Last updated: Monday 2nd April 2018  Time Zone:  GMT   

The RRS James Clark Ross entered the all water grid IG on Monday morning and should be in the grid for about two more days.

It has been a slightly breezy day today but it continues to be nice and warm out on deck and everyone is making the most of the good weather.

The following is my final part of the Tristan da Cunha island visit.

There is a wide variety of buildings,  some of which seem to almost be hidden from sight by the growth around them.  Again the backdrop is of the volcano.

The island is very green as it can be very wet,  we jus happened to see it on a beautiful day.

I am told that this stream comes out of the mountain and that there is no shortage of water on the island.

Not far from the stream I found a convenient bench to sit on ad enjoy the view,  and this is a panoramic picture I took from that spot,  with the JCR out at anchor in the distance.

A lush green field with one of the three cemeteries in the distance.

These boats were hauled up well away from the sea and I think that they are the traditional lobster fishing boats.

Government buildings,  including the Carpenter's,  Electrician's and Plumber's workshops.  This reminded me of similar buildings in the Falkland Islands.

There is one supermarket on the island and it is run by the Government.  Goods are not cheap due to the difficulties of getting to Tristan da Cunha.

The building with all the antennas is the Radio Room.  Sadly it was not manned when I was ashore as I suspect that it would have been an interesting place for me to visit.

The harbour.  This can be very tricky to get in and out of and if there is a swell running it would be very easy to capsize a boat here.  They have very strong defences against the elements but it does require maintenance to ensure that it remains in good condition.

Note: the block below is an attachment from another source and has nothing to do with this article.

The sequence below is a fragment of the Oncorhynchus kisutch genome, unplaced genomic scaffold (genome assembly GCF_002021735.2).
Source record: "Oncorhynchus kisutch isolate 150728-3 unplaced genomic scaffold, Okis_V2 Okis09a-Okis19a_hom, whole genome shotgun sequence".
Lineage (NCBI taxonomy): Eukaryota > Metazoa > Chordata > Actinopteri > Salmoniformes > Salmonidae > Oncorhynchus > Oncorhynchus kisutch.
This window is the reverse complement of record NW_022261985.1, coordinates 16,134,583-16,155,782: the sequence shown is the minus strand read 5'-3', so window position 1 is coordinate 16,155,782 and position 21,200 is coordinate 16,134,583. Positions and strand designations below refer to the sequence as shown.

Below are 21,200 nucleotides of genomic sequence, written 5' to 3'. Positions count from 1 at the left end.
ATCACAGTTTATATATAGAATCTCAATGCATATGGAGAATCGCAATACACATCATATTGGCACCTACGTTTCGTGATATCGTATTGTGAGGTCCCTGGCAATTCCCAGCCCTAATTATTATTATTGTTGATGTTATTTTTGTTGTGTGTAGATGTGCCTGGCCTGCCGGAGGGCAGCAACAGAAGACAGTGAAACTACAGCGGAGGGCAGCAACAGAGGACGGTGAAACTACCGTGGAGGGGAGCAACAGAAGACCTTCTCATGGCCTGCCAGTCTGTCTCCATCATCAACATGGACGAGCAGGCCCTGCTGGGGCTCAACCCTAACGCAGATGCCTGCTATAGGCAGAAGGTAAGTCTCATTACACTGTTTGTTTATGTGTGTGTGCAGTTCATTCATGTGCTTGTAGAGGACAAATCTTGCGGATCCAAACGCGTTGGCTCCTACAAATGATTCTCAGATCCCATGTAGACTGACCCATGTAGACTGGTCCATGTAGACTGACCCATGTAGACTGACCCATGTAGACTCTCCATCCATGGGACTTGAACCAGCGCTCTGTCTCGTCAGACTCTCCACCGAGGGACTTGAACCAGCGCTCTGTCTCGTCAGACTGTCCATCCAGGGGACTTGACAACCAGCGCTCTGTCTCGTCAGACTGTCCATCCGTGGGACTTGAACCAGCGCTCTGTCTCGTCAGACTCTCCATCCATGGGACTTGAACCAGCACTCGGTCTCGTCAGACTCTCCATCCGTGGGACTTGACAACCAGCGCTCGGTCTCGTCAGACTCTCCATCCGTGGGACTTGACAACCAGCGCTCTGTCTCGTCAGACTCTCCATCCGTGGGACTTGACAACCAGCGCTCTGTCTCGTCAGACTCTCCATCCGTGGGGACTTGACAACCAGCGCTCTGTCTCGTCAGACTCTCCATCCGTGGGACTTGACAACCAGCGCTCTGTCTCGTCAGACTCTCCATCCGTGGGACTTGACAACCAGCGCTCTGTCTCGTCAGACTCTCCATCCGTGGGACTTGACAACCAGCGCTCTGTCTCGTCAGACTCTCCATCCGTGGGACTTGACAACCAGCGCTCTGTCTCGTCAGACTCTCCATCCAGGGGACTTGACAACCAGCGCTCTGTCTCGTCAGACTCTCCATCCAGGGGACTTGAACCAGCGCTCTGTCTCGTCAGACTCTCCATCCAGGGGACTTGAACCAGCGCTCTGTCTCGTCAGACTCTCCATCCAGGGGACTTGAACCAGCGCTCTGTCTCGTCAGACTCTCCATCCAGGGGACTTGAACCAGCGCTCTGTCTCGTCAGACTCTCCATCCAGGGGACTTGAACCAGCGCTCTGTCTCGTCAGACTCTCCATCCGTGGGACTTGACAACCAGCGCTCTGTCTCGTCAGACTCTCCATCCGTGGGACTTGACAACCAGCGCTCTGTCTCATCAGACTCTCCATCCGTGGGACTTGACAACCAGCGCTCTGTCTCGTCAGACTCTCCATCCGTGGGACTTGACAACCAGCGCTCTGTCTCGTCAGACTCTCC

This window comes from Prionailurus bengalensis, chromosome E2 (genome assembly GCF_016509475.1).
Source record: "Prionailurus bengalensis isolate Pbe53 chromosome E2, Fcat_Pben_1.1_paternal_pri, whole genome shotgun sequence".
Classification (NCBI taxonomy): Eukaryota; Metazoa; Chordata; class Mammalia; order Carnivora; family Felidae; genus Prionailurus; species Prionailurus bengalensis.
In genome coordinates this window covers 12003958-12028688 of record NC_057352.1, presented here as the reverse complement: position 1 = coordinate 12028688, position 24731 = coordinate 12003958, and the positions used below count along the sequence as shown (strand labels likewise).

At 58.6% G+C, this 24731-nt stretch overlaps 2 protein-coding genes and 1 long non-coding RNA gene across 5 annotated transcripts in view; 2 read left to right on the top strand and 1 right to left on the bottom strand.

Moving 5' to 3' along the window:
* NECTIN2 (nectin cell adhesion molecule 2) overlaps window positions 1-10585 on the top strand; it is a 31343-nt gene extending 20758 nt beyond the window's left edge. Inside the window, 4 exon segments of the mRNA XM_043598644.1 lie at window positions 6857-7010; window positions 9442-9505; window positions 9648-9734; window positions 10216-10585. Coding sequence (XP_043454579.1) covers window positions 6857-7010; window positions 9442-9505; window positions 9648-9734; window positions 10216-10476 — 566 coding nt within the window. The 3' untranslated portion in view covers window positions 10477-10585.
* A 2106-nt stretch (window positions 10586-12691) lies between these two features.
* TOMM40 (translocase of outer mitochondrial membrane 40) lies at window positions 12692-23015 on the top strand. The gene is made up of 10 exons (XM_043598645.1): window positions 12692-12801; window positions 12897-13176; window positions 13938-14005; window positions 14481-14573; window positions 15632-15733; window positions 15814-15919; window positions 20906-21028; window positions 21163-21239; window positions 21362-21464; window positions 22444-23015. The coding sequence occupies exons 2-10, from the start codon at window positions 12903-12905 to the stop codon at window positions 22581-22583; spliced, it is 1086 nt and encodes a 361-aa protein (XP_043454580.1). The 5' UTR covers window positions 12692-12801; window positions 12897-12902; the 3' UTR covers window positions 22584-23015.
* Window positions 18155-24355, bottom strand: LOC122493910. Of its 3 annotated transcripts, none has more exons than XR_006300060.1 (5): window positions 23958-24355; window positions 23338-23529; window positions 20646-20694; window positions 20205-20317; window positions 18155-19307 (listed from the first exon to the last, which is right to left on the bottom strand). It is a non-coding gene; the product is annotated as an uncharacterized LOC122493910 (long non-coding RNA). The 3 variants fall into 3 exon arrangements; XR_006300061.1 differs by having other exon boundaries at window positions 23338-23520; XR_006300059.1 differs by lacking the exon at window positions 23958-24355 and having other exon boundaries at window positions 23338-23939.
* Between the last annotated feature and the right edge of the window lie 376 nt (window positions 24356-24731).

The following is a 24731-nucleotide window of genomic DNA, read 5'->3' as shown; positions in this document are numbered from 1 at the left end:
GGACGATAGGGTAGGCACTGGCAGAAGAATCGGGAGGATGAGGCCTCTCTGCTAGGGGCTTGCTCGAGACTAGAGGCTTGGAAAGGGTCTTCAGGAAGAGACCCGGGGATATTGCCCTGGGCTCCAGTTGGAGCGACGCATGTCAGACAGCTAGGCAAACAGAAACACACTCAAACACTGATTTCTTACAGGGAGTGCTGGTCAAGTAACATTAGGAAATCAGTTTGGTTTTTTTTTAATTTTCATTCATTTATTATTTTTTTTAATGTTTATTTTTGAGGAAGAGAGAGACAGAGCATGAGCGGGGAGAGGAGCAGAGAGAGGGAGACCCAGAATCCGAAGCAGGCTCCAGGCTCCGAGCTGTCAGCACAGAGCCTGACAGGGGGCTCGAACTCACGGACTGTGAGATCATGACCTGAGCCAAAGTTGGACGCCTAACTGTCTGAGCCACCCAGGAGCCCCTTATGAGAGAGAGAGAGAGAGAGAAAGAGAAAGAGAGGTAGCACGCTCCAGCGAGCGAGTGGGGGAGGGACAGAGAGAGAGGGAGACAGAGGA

I did spot some wildlife whilst at the harbour,  which appeared to be home for a group of these birds (a tern of some sort,  sadly I am not sure exactly what kind).

Lobster boats hauled up in the harbour and all ready to go out to sea when conditions are right.

Following a very nice two hours ashore it was time to head back to the James Clark Ross,  taking a few souvenirs and a lot of photographs.

The passage north continues to go well and we will be arriving at St Helena on Friday morning for a brief stop to put some people ashore,  before heading off to do science in the area.  Hopefully on the second call to the island I will be able to get ashore.

Noon Position Report Monday 2nd April 2018

Latitude: 29 44.7 S
Longitude: 009 55.3 W
Bearing: 196 T, 859 Nm from Jamestown, St Helena
Course Made Good 015 T
Destination: Jamestown, St Helena
ETA at 10.3 knots is 23:51 on 05 April 2018
Distance Travelled: 248
Total Distance Travelled: 453
Steam Time: 24
Total Steam Time: 43.5
Average Speed: 10.3
Total Average Speed: 10.4
Wind: Direction ESE, Force 4
Sea State: Slight
Air Temp: 21.4 C Sea Temp: 23.5 C
Pressure: 1019.2 Tendency (3 hrs): Steady

Mike Gloistein
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